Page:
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FHS Alumna Becomes First Honoree Of School’s Arts Program ‘Wall Of Fame’

Khailah Johnson, center, in white top, surrounded by her family under her plaque on the FHS theatre “Wall of Fame.”


A 2017 graduate of Franklin High School on March 15 became the first member of the school’s “Wall of Fame” for fine, visual and performing arts students.

A plaque honoring the achievement of Khailah Johnson, now a freshman at Carnegie Mellon University in Pittsburgh, Pa.., was unveiled at a small ceremony. The plaque is located by the entrance to the school’s theatre.

Johnson was named a “Rising Star” by the Paper Mill Playhouse in 2017 for her portrayal of Delores van Cartier in the FHS production of “Sister Act.”

Paper Mill’s “Rising Star Awards for Excellence in High School Musical Theatre” have been awarded since 1996 and are considered among the highest honors a high school musical actor can receive.

The “wall of fame” has been discussed at the high school for more than a year, schools Superintendent John Ravally said on March 15.

“We thought that it was about time we honored our fine and visual arts folks that achieve at such high levels,” Ravally said.

Speaking about the Paper Mill award, Ravally said, “I know those folks travel around to all high schools in the state to evaluate the performances and the stage and the sets, and I know that the standards are rigorous, so for you to have achieved what you achieved is just amazing.”

Tim Walton, who directs the school’s musicals, was on hand for the unveiling.

“I always tell all  my students if you work hard, great things will come, and Khailah definitely did a lot of hard work,” he said.

Johnson’s parents, Phil and Normarie Mclean, said they were proud that their daughter had been honored by her alma mater.

“She’s worked hard and I’m happy that the school made her their inaugural honoree on the wall,” said Phil Mclean. “We’re very appreciative, very proud.”

“We’re just honored and humbled that the school would acknowledge her in this way for her hard work and the school’s hard work,” Normarie Mclean said, “It’s amazing.”

Johnson said she was “humbled” by the honor.

“Its really cool to know that I could be paving the way for other kids in the arts here and to let them know that its achievable and we can continue to do it and go farther and farther,” she said.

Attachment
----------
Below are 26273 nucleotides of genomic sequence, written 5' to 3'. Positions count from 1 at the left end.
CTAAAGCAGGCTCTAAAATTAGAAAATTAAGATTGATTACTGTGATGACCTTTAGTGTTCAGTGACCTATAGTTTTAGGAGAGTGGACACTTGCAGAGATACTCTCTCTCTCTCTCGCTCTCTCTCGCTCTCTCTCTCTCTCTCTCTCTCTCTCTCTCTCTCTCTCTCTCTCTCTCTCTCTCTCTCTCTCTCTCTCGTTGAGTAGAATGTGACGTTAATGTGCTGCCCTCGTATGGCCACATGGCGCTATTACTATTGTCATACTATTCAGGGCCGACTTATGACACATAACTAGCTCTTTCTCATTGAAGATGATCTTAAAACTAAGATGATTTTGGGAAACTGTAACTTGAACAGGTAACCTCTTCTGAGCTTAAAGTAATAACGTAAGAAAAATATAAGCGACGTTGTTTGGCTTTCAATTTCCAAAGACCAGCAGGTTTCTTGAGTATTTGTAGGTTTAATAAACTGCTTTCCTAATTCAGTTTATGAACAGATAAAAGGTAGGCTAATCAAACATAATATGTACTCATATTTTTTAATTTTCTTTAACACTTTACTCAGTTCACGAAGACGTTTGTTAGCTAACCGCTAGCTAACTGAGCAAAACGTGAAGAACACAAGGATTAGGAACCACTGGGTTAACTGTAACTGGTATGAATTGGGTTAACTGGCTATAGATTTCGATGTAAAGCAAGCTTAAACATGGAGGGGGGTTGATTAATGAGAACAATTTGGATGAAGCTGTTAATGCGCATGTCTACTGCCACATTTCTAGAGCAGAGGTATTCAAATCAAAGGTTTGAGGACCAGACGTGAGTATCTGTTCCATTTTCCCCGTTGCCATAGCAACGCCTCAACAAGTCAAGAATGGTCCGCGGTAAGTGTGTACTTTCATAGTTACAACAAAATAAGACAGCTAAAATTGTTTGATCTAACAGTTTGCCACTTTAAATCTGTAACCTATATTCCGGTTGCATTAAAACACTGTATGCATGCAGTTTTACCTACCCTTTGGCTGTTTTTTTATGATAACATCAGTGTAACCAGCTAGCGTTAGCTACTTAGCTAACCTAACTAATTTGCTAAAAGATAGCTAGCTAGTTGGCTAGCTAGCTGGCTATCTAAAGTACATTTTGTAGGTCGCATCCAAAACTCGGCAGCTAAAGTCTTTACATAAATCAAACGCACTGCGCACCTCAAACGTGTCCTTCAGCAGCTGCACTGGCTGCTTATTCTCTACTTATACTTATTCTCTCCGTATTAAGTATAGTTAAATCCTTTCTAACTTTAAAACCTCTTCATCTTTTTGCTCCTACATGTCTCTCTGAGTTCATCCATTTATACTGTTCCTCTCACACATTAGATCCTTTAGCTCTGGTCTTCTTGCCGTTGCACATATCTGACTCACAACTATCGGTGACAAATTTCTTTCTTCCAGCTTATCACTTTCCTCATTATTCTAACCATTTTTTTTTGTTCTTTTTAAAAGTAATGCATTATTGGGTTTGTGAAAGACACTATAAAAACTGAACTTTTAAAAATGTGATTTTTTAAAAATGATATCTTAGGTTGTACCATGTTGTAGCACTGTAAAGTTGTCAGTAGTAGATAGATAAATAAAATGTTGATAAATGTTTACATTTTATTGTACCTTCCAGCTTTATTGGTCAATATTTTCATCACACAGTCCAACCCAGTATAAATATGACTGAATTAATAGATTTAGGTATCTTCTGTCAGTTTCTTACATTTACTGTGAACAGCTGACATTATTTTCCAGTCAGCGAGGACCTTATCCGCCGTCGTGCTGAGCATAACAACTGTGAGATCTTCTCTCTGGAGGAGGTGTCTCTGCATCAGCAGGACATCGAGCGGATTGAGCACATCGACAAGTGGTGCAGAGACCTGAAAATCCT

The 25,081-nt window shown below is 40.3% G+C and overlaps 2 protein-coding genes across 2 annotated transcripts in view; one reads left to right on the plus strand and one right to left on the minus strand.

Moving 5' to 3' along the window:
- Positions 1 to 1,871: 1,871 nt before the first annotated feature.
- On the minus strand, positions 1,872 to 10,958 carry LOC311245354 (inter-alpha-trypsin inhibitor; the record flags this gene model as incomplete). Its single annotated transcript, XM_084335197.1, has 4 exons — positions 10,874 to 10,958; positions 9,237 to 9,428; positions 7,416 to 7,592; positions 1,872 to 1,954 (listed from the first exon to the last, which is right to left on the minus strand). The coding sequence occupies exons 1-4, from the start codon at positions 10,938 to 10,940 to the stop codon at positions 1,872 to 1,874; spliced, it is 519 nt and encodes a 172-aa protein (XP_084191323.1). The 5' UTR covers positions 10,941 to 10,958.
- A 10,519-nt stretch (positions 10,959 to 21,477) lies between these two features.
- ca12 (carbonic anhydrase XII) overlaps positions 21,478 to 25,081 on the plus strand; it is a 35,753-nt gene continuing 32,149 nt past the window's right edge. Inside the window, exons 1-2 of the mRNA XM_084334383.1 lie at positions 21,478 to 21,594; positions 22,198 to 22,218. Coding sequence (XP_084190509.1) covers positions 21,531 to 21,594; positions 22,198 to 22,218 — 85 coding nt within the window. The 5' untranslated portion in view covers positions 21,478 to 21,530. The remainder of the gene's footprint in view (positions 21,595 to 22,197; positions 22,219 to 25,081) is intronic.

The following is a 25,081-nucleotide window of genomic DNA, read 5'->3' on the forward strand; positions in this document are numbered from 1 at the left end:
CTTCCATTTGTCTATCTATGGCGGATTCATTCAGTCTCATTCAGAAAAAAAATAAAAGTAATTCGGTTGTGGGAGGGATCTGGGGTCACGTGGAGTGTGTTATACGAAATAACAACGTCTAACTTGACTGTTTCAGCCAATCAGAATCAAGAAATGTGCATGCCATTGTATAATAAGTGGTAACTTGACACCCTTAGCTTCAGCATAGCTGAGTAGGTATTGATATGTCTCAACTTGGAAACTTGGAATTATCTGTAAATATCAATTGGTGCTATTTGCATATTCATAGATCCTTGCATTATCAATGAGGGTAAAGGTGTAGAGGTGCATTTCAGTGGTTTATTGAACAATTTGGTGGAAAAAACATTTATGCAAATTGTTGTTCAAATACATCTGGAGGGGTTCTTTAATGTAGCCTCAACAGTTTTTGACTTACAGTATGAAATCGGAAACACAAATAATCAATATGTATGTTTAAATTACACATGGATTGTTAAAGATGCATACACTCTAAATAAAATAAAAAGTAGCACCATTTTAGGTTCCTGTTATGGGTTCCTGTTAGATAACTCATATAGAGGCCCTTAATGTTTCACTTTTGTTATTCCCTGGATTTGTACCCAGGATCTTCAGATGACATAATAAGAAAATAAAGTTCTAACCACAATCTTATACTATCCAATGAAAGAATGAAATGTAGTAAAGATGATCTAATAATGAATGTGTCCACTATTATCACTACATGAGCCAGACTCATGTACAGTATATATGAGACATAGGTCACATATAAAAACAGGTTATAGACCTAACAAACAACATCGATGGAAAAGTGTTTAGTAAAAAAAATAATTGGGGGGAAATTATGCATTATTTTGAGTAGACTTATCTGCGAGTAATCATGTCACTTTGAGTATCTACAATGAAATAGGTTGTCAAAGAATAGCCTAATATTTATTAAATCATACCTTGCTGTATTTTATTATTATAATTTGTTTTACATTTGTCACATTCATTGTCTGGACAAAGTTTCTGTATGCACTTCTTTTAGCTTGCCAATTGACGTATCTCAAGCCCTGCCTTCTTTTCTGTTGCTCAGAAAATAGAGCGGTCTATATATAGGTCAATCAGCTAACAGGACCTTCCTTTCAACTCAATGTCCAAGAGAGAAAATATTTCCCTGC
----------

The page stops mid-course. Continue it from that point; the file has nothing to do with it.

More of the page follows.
Johnson, who has appeared in productions at the Crossroads Theatre and George Street Playhouse, both in New Brunswick, did not audition for an FHS production until “Mary Poppins” in her junior year.

“I went to (Somerset County) Vo-Tech half time, so I didn’t have time to do shows here,” she said. “But then my schedule got a little less hectic, and a bunch of my friends were in the arts program, and doing shows. They wanted me to come out, and I was like, you know, I should. I decided to go out in my junior year.”

Johnson said “Sister Act” was “probably the best two months of my life. It was full of new friendships, which I still have to this day, it was a struggle to learn the music and choreography so quickly, but it was fun.”

“It was a lot of effort, but in the best way possible,” she said. “We had a lot of fun digging into these characters and learning the show together, it was like we were  family.”

The experience of having the lead role in Sister Act also convinced Johnson that she wanted to pursue a career in musical theater, she said.

Johnson with (left to right) Board of Education member Richard Seamon, president Nancy LaCorte, vice president Ardaman Singh, FHS faculty member Tim Walton, and Board of Education members Michelle Shelton and Margaret Steele.

“Being in Sister Act, and having the lead role and all that responsibility, and then me doing it and feeling good about it, it gave me the encouragement that I could do this for the rest of my life, and I want to go to college for it,” she said.

At Carnegie Mellon, where she is studying musical theater, Johnson is among 12 students who were chosen for a program from about 3,000 students who auditioned.

“It’s ridiculous,” she said, laughing. “Every day I’m there I pinch myself. It’s amazing.”

“It’s so much fun to be around amazing and talented people every day, and do what I love every day,” she said. “I sing and dance in my classes, and I have wonderful teachers who are also professional actors, professional working people in the industry, and to learn from them and grow from my peers, it’s awesome.”

Below is a video of the short unveiling ceremony:

 

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